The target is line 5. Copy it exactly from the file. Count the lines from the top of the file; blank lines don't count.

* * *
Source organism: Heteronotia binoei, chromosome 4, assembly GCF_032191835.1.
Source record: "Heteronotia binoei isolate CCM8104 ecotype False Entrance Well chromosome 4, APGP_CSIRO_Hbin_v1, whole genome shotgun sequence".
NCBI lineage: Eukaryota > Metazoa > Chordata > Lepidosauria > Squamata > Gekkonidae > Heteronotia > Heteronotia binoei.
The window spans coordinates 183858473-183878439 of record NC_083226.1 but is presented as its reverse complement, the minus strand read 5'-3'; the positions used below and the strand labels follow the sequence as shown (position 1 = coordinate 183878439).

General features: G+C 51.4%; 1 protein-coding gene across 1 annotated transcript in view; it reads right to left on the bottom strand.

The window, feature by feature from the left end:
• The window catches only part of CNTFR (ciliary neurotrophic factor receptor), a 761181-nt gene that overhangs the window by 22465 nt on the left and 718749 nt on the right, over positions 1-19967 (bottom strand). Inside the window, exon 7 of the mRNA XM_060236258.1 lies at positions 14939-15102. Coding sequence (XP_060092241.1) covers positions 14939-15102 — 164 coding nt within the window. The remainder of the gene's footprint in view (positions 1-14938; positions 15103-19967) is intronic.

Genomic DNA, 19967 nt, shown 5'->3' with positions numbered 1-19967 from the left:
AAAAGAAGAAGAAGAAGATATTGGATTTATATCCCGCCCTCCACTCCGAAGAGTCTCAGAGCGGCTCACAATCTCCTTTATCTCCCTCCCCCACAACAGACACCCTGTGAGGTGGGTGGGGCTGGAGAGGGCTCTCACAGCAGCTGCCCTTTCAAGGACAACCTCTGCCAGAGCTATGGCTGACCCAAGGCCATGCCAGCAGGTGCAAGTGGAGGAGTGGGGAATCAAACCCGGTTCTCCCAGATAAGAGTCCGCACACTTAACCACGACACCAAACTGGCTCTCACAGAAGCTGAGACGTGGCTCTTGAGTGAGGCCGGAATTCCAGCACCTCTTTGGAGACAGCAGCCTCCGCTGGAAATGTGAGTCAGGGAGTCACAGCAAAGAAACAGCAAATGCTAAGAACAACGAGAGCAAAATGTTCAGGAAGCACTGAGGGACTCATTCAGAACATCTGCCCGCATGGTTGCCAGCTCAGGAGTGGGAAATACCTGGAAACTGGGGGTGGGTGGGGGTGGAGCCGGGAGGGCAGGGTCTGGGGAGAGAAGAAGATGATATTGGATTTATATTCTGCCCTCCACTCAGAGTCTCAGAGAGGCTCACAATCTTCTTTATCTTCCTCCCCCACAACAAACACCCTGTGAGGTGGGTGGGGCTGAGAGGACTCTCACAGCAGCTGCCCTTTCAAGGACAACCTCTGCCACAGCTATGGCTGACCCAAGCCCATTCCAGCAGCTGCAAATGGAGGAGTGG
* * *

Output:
General features: G+C 51.4%; 1 protein-coding gene across 1 annotated transcript in view; it reads right to left on the bottom strand.